'Transformers: Rise of the Beasts' movie review: It helps to remember that forgettable fun is still fun
There are many such balls of pointlessly rational thoughts that rise to the surface of your attention and then submerge out of view at various points during the film.
Transformers: Rise of the Beasts kicks off with the energy of a typical 90s sci-fi action film, an era that the film itself is set in. A brief action set piece establishes the larger threat and then we are immediately grounded in reality and introduced to a quaint, loveable family and their everyday struggles. The energy and the tone feel right, it has all the effervescent charm of a generic commercial entertainer. Initially, all these positive thoughts about the film flood your brain but floating above these thoughts like a rubber ball stubbornly refusing to submerge, are your other thoughts, like the ones that go: “It makes sense for a transformer to camouflage itself as a car but why would a robot made of metal transform itself into an animal?” or “Why does it feel like I’ve seen this same movie before?” or “Did the ‘Beasts’ really rise?”
There are many such balls of pointlessly rational thoughts that rise to the surface of your attention and then submerge out of view at various points during the film. Needless to say, you have a good time when these thoughts stay submerged. The charm and energy present, in the beginning, are largely due to characters that seem fairly likable. Anthony Ramos’ Noah Diaz and Dominique Fishback’s Elena are characters we are familiar with in such large-scale tent-pole films. The fatigue of watching such familiar characters is supplanted by the sincerity with which the actors try to portray their roles.
However, the performances are quickly derailed by low-resolution dialogues. The dialogues are primed to be functional, and expository, and have the brazen stench of focus-group meddling. Save for some neatly written lines, most of the character interactions are laced with a formula that goes something like, “Here’s the problem. Here’s what happens if the problem isn’t solved. Here’s what we have to do, and Here’s how we do it.” The template is unmissable as it is often immediately followed by the characters reiterating a simplified, watered-down version of the same dialogue, presumably to give a run-down for the audience so they can quickly jump to the next action sequence. But the film isn’t totally devoid of enjoyable moments. Rise of the Beasts does give us some slick Transformers action.
The Autobots return with their signature charm, team dynamics, and boisterousness. Optimus Prime and his gang have to work with a new group of Transformers known as Maximals to stop an evil transformer named Scourge and his master, a planet-sized metallic god who eats other planets. Even though the film has a promising start, it falters as soon as figures out what the story has to do to get to the climactic battle, and it ends up happening with the mundane formality of an assembly line. As it seems, a competent direction still cannot make up for a weak story. No matter how hard they try to personalise the (yet another) world-ending stake by connecting it to Diaz’s struggle to save his family, the stakes don’t translate into thrills and excitement. Despite an earnest voice performance by Peter Dinklage, his Scourge hardly manages to terrify us, as he comes off like a generic mustache-twirling villain.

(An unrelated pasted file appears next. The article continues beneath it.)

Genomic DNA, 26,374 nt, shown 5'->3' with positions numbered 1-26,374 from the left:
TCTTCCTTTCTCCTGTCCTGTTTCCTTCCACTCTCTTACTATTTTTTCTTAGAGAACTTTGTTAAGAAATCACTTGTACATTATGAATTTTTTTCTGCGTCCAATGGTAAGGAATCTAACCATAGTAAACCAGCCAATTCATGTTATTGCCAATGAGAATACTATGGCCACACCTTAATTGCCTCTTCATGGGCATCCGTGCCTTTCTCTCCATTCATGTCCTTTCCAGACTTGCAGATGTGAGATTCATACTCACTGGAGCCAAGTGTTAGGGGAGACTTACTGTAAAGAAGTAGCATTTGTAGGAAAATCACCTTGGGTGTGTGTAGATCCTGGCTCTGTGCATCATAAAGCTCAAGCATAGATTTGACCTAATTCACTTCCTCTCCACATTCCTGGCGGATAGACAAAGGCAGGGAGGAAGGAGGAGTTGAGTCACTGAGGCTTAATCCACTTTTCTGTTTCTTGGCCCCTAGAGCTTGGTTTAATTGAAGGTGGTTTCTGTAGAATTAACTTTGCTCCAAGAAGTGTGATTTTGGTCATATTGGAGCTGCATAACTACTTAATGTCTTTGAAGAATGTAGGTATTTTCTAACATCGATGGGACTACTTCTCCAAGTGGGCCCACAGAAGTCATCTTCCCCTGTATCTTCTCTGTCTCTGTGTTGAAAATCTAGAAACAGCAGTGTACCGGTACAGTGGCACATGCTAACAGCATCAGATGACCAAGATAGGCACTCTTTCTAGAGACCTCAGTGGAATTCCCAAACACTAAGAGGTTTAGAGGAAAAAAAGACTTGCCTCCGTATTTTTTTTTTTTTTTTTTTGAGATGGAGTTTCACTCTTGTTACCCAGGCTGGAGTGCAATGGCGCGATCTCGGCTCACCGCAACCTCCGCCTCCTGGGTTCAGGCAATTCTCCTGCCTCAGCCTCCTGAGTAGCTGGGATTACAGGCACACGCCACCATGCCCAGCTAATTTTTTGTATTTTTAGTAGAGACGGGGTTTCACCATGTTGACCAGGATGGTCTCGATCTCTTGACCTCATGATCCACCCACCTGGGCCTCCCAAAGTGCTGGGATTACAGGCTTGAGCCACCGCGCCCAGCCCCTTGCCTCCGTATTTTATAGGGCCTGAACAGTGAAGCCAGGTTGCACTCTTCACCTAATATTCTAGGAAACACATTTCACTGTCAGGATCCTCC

Peter Cullen once again asserts his position as one of the greatest voice actors of our generation. A sonorous personification of power and gallantry, when the inexorably magnificent voice of Cullen breathes life into Optimus Prime, it is hard not to ruminate on the legacy of his vocal performance and how it became that one reliable thing about the Transformers films, single-handedly propping up their legacy for close to two decades. Optimus Prime, a character known for his leadership skills and compassion, is captured at an early time when he is still struggling to trust humans. While that is an interesting knot to build his evolution, the payoff comes too swiftly and unearned. Optimus Prime deserved a better character arc than to receive a lesson on trust from Optimus Primal.
Surprisingly, for a Transformers film, the special effects felt janky. The movement of the Transformers lacked the heft and grace found in earlier incarnations. However, the design of the Transformers was much less clunky than the later Michael Bay films, which rendered clarity to the action sequences. Let it be known that the recent best Transformer design might still be from the underrated 2018 film Bumblebee.
When all is said and done, anyone who sits down to watch it with clear expectations compiled from memories of joy watching previous Transformers films, will not be disappointed. The film knows what it is and what is needed of it. By unapologetically embracing its fan favourite traits, Rise of the Beasts provides ample amounts of hero-elevation, Transformers action, car chases, epic Optimus Prime speech, ignorable yet highly functional human leads, and a perfect soundtrack.
Film: Transformers: Rise of the Beasts
Director: Steven Caple Jr
Cast: Peter Cullen, Anthony Ramos, Dominique Fishback, Pete Davidson, Peter Dinklage